Local authorities have quickly embarked on programmes to reduce waste. In Haining, in east China’s Zhejiang province, civil servants eating in staff canteens have recently been ordered to make sure they eat up all their food.
Tan Qinyi, who works at the science and technology bureau, said the municipal administration that manages government offices would carry out random inspections to check if anyone failed to leave an empty plate after dining at the bureau’s canteen.
A Chinese vlogger who used to go by the name Big Stomach Mini ate a 17kg (37lb) roast lamb in one of her videos. Photo: YouTube alt=A Chinese vlogger who used to go by the name Big Stomach Mini ate a 17kg (37lb) roast lamb in one of her videos. Photo: YouTube
China launched the “Empty Your Plate Campaign” in 2013 to curb officials’ extravagant feasts and receptions. Since then, ideas such as smaller dishes and taking away your leftovers have been promoted by the Communist Party.
Public awareness has improved to some extent, but food waste remains a big challenge, according to Hu Xingdou, an independent political economist in Beijing.
“Ordering excessive food is often used to demonstrate generosity towards business partners and guests. As consumerism has been gaining steam in recent years, some people flaunt their wealth by ordering too much [food] and taking pleasure in sharing the pictures online,” he said.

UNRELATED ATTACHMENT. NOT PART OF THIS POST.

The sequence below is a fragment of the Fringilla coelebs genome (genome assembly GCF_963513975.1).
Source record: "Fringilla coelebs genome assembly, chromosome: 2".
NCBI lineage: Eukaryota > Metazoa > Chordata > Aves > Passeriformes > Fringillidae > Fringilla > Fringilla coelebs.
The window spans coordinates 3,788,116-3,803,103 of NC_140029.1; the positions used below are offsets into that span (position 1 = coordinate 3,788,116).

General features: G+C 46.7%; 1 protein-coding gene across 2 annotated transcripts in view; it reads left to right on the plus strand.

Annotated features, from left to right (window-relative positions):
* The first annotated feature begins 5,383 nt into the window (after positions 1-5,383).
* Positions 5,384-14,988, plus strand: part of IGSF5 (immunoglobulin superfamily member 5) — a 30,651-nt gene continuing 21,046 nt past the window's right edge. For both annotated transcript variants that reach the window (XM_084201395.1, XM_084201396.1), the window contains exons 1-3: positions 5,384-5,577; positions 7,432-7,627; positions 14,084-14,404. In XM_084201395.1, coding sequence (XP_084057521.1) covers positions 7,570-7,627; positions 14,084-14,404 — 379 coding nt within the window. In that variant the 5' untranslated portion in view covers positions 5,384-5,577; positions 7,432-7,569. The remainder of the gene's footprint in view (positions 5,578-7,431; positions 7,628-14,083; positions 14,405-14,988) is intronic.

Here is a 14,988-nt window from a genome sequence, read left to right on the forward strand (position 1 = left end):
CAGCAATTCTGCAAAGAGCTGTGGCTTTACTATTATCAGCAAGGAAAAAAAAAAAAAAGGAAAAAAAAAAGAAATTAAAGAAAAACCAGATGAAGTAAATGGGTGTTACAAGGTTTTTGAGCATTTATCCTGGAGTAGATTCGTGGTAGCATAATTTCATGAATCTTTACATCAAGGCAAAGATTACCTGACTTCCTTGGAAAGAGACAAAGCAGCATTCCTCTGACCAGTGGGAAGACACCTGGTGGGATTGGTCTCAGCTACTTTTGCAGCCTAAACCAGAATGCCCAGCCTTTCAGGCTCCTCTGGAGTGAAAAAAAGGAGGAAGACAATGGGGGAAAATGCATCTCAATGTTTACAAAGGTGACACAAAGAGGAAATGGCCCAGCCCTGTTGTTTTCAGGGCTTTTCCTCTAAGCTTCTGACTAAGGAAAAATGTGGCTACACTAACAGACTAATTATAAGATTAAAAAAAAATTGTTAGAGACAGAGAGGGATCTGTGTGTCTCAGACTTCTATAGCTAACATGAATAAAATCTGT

Zhang Yuping, a waitress at a pizza restaurant in Beijing, has mixed feelings about the festive season. It is usually a prime time for the catering business, which means more income, longer hours and more food waste to handle.
“I’m happy to see customers relaxed and enjoy the festival atmosphere in our restaurant,” Zhang said. “But I’m also distressed to find piles of plates of pizzas, chicken wings, chips and drinks left over with some completely untouched.
“My colleagues and I have to take an extra hour to clear it up every day this week. The amount of waste is astonishing.”
This article originally appeared in the South China Morning Post (SCMP), the most authoritative voice reporting on China and Asia for more than a century. For more SCMP stories, please explore the SCMP app or visit the SCMP’s Facebook and Twitter pages. Copyright © 2020 South China Morning Post Publishers Ltd. All rights reserved.
Copyright (c) 2020. South China Morning Post Publishers Ltd. All rights reserved.